First published on Imps in the Archive on 11 March 2019.
Why doesn’t Scotland have a national textiles archive?”
That was the big question at an event at Glasgow Women’s Library with Clare Hunter, banner maker and community textile artist. The event was a discussion of her book Threads of Life, an examination of the social, political and emotional significance of sewing, as well as a personal memoir.
In conversation with arts broadcaster Janice Forsyth, Clare explained that though there are lots and lots of books about sewing, hardly any look at why people sew.
Threads of Life describes how throughout the centuries women – and men too – have used sewing – creating a pattern on fabric – as a way to make their mark and tell their stories. Often marginalised, or in circumstances where they are in extreme danger or distress, they may feel their identities are the verge of being eliminated. For example, 19th century women who embroidered their stories when confined in a lunatic asylum and soldiers who sewed to help with post-traumatic stress disorder. There are collaborative projects where people maintain and create community identities, sewing to promote a cause or create pictures of the things important to them.
Sometimes, though, the sewers are subsumed, like the unknown women who created the Bayeaux Tapestry; the historical significance of the tapestry is acknowledged but the skill and hard work required to make it has received less appreciation.
Clare mentioned lots of projects where communities created textile artworks, such as Keeping Glasgow in Stitches and the Great Tapestry of Scotland, which don’t have a place to be regularly displayed. Others, like the textiles produced for the Millennium, may have been put in cupboards and forgotten.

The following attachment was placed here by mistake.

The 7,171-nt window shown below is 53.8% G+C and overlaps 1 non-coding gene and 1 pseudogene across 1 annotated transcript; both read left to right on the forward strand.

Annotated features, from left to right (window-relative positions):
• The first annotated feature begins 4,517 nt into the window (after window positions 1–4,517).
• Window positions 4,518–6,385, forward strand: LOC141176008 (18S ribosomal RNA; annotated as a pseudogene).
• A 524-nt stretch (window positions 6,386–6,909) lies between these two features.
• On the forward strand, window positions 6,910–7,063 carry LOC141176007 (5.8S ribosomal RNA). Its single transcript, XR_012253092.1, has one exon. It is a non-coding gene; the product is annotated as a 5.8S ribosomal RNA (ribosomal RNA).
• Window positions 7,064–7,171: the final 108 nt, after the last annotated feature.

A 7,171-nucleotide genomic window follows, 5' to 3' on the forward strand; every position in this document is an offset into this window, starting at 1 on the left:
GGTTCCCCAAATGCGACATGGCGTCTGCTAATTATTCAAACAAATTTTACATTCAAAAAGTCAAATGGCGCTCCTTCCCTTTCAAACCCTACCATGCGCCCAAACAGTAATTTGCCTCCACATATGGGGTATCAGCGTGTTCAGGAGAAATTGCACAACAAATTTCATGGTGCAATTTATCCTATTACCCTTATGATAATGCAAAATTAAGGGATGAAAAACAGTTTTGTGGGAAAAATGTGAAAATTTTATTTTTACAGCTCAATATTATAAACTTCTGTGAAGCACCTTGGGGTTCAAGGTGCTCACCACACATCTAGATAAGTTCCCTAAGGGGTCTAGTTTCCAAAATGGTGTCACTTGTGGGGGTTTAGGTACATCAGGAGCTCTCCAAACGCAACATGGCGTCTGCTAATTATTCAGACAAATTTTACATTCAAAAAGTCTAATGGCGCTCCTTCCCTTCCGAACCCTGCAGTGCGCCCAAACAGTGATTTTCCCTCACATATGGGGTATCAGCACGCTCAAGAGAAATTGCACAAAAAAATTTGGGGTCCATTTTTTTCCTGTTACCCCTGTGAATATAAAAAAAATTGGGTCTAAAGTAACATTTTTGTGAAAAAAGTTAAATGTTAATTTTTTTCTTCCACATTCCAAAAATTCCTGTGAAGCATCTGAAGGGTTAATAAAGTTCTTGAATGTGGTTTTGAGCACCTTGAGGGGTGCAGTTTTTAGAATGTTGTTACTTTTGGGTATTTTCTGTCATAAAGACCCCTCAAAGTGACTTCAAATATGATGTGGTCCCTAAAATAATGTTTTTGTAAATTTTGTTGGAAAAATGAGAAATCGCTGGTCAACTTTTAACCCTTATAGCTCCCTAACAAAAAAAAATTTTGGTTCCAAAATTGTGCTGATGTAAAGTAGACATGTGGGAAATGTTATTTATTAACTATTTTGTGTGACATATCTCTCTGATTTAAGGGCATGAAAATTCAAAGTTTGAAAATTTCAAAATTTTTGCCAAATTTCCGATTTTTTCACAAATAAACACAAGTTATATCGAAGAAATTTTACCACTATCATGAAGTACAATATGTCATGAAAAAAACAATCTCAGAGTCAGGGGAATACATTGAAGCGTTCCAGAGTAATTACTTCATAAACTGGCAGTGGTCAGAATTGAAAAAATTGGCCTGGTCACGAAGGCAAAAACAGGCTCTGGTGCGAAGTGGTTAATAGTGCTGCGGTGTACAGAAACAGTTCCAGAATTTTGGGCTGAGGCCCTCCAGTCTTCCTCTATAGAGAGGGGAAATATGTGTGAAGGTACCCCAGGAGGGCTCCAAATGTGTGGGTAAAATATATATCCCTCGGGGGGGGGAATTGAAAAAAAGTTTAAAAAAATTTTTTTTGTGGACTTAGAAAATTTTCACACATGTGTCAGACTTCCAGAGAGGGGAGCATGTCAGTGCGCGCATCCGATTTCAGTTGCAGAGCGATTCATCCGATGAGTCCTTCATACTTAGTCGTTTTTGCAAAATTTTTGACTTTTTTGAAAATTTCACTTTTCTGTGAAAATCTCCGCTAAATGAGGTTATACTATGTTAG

There are also personal records in stitches, from which individual stories can be extracted, explored and enriched, such as the wonderful samplers on display at the National Museum of Scotland from the Leslie B Durst Collection.
These textiles are records – of personal lives and of community experiences – as well as being artworks, that should be known, recognised and appreciated.
One of the other interesting features about the book is that it has no photographs. That’s deliberate, explained Clare. She didn’t want people to be distracted while reading but also she feels photographs don’t capture the texture of textiles.. In fact in her book she cites the example of Charles Stothart, who was commissioned to create drawings of the complete Bayeaux Tapestry in the early 19th century. But after two years of work it was felt that the drawings were too ‘flat’; instead a wax impression was taken and used to create plaster casts instead.
The argument for a Scottish memory institution for textiles is supported by the long history of textile production in Scotland, from tartan and Harris tweed to Paisley pattern and Fair Isle jumpers; from Borders’ weaving mills, to Turkey red dye works to Singer sewing machines.
It is the story of embroiderers and textile artists, from Mary Queen of Scots, to Margaret Macdonald Mackintosh and Glasgow School of Art teacher Ann MacBeth to today’s craftivists and community arts projects.
Textiles are expressions of identity for individuals and communities, and Scotland’s textile story is rich and varied, a story of skill and artistry that is hopefully becoming ever more visible.